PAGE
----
Episode 116: Chad Stevens, Chief Education Strategist at CDW-G

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In this episode, I interview Chad Stevens, Chief Education Strategist at CDW-G. He talks about what return on education means and why it’s important, technology’s role in enabling teaching and learning, and about how schools have a ton of data at their disposal but very few use it to their advantage in the classroom in empowering teachers and students.

Guest Bio:

Chad StevensChad A. Stevens, Ph.D., is chief education strategist for CDW-G, a leading provider of technology solutions and services to education, government and healthcare. A former teacher and district chief technology officer, Dr. Stevens provides expertise to customers and CDW-G teams from an educator’s perspective to ensure successful implementations of CDW-G solutions and maximize long-term “return on education.” Dr. Stevens joined CDW-G as an education strategist in 2014. In this role, he helped launch Collaboration Nation, an awards program that recognizes the nation’s finest examples of collaboration in K-12 educational technology projects, and The K-12 Connected Heat Map, which shows the current prevalence of wired and wireless classroom connectivity state by state. He also co-founded ConnectIT, a blog focused on bridging the gap between education and technology.

Prior to that, he served students for 14 years as a classroom teacher, assistant principal, principal, director of instructional technology and chief technology officer. In 2010, Dr. Stevens moved to the private sector, working as a senior consultant on broad IT transformation and strategy to improve education outcomes for more than 30 K-20 institutions across North America.

Dr. Stevens, a former teacher of the year at Ed White Elementary in Seabrook, Texas, has a passion for helping schools achieve strategic alignment between the teaching and learning and IT teams to provide an exemplary experience for students and teachers.

Dr. Stevens holds a Bachelor of Science from Tarleton State University (Texas), a Master of Science in Educational Management from the University of Houston – Clear Lake and a Doctorate of Philosophy in Educational Administration from Texas A&M University in College Station, Texas. Dr. Stevens also regularly speaks at educational technology conferences and is an emerging technologies committee corporate member liaison for the CoSN.

(Source: https://about.me/cstevensphd)

Show Notes:

(02:17) Chad’s background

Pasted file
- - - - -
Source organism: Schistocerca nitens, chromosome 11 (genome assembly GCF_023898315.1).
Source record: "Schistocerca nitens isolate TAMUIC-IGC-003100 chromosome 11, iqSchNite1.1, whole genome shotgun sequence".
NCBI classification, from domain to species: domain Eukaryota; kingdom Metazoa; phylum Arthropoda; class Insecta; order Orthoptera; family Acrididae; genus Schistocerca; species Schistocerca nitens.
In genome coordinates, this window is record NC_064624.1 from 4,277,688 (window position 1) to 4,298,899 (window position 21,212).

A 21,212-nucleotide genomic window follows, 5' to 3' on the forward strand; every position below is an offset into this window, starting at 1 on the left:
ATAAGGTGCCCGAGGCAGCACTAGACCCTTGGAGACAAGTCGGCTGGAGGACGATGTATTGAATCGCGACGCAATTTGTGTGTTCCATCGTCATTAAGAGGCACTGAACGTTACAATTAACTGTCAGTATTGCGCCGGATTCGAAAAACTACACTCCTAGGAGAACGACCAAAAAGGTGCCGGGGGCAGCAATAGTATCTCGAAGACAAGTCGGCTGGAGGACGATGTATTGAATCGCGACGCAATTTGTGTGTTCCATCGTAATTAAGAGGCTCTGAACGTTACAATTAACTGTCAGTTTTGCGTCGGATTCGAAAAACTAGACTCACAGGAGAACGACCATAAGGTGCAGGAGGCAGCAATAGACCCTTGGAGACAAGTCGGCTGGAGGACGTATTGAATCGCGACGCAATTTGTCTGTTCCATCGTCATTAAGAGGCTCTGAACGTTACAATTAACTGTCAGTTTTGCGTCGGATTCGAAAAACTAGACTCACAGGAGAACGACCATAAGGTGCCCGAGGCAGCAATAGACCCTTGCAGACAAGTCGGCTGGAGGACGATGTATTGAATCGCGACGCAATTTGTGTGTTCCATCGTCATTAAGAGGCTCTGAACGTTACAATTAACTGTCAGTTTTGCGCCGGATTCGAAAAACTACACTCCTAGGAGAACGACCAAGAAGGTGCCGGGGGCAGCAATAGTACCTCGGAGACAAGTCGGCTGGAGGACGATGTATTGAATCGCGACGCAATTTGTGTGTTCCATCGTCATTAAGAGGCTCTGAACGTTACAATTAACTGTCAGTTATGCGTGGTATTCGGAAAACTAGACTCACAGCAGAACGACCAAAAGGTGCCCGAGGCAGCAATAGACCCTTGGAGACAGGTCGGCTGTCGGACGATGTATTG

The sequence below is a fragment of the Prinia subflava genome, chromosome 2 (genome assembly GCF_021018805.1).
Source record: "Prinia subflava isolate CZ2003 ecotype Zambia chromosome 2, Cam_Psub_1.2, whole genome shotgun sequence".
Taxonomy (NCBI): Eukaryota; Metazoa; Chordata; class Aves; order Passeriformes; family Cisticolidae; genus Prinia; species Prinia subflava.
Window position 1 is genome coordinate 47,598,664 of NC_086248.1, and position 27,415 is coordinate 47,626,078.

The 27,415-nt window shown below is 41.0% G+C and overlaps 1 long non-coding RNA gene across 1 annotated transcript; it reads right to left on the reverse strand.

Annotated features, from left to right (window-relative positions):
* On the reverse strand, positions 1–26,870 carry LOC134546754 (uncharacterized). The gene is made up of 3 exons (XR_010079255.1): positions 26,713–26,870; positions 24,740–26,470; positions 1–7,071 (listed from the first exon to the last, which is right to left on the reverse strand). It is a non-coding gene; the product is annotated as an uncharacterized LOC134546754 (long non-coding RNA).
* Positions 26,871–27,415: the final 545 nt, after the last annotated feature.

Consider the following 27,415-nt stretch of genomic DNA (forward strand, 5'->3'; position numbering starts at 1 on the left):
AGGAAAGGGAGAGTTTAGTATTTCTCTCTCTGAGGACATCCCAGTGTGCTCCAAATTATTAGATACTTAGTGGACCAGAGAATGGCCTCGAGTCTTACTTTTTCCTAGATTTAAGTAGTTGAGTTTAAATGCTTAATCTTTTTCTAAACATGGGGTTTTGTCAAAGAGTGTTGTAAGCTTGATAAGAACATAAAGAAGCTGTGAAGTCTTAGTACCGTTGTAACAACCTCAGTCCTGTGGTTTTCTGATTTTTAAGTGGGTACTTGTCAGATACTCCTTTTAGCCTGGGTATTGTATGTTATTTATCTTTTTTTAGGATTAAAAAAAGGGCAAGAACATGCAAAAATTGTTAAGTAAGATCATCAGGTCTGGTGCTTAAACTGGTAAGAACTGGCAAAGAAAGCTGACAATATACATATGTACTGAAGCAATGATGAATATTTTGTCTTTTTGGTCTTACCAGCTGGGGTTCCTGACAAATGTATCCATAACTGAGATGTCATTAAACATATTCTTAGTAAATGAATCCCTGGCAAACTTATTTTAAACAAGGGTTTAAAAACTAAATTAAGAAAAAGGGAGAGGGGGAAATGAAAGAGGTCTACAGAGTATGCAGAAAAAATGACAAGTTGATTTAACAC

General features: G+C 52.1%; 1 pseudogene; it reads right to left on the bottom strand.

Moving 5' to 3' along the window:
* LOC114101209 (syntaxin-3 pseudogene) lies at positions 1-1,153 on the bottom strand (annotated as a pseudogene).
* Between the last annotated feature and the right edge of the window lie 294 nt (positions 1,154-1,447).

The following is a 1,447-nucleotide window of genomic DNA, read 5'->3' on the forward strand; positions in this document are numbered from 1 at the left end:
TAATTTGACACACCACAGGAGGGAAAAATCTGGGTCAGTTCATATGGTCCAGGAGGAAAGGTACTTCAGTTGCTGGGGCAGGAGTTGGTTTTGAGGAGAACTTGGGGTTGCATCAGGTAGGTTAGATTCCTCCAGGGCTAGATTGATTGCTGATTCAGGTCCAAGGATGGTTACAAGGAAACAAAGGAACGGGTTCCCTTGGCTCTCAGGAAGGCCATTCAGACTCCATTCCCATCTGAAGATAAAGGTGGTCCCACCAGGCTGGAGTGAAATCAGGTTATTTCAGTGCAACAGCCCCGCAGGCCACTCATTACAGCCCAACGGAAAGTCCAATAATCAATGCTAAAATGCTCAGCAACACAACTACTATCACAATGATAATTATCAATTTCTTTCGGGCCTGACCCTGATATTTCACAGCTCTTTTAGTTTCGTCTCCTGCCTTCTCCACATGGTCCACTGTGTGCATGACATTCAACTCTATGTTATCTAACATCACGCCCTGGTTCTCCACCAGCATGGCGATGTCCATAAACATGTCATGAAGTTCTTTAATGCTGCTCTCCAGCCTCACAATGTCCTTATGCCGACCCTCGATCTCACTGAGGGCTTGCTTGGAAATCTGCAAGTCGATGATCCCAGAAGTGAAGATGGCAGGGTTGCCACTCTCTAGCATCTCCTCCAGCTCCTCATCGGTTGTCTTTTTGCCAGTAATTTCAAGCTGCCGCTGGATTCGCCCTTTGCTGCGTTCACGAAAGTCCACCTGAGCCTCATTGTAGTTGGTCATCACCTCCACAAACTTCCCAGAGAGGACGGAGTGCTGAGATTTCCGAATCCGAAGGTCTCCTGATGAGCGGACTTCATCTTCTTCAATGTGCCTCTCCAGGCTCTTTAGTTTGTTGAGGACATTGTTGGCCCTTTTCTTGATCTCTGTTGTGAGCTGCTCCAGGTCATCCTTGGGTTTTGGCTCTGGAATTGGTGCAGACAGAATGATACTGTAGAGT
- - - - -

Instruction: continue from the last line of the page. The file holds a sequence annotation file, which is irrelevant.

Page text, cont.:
(05:15) I’m curious about your family background. Your mother and father, were they teachers? How did you get into the education industry?

(06:41) Given your experience across many different parts of education, what do you say is the biggest problem that schools face in making good, solid technology decisions?

(08:30) A lot of my work over the past 10 years has been in higher education, curriculum design, online and blended learning. I see a lot of these decisions made at the top level leadership. But what’s sometimes missing is the faculty and instructor buy-in at the classroom level. I’m wondering, as far as the work that you do, do you see some consistencies with that? And were you seeing effective implementations? What are things that those schools and leaders do well?

(11:00) Could you give us an example of maybe 1 or 2 schools who have been great models of successful technology strategy and implementation?

Leander ISD – http://www.leanderisd.org/

(14:23) In a lot of the work that I’ve seen you write about you talk about return on education. Can you expand on the meaning of the term and why it’s so important?

(19:50) You talk about how collaboration is so key, how often do you see the technology department in schools and the leaders teaching and learning, working in silence, and not even working together.

(24:46) I’m interested to get your feel on best practices for accumulating data and putting it action in the classroom.

(27:03) What gets you most excited about the future of learning?

(30:15) What about what gets you most frustrated about the future of learning?

(32:35) What’s the book that’s most influenced you and why?

The Big Switch: Rewiring the World, from Edison to Google by Nicholas Carr

Leadership and the Force of Love: Six Keys to Motivating With Love by John Hoyle

(33:46) If you could have dinner with one person you admire past or present, who would it be and why?

Seymour Papert


Twitter: @k12cto

Connect IT: http://edtechmagazine.com/k12/connect-it

Collaboration Nation: http://www.eschoolnews.com/collaboration/

K-12 Connected Heat Map: http://k12heatmap.com


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